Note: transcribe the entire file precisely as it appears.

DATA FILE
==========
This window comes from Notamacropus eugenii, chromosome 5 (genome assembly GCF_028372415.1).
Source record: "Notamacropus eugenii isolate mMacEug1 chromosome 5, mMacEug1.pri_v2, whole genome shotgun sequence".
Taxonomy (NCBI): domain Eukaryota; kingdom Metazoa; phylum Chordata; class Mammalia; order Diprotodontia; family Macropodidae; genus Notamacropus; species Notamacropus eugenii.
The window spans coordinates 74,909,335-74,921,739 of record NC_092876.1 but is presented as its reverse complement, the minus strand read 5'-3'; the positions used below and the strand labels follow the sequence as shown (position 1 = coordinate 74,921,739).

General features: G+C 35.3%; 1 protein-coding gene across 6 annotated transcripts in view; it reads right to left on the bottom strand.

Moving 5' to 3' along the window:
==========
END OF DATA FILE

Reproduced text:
This window comes from Notamacropus eugenii, chromosome 5 (genome assembly GCF_028372415.1).
Source record: "Notamacropus eugenii isolate mMacEug1 chromosome 5, mMacEug1.pri_v2, whole genome shotgun sequence".
Taxonomy (NCBI): domain Eukaryota; kingdom Metazoa; phylum Chordata; class Mammalia; order Diprotodontia; family Macropodidae; genus Notamacropus; species Notamacropus eugenii.
The window spans coordinates 74,909,335-74,921,739 of record NC_092876.1 but is presented as its reverse complement, the minus strand read 5'-3'; the positions used below and the strand labels follow the sequence as shown (position 1 = coordinate 74,921,739).

General features: G+C 35.3%; 1 protein-coding gene across 6 annotated transcripts in view; it reads right to left on the bottom strand.

Moving 5' to 3' along the window: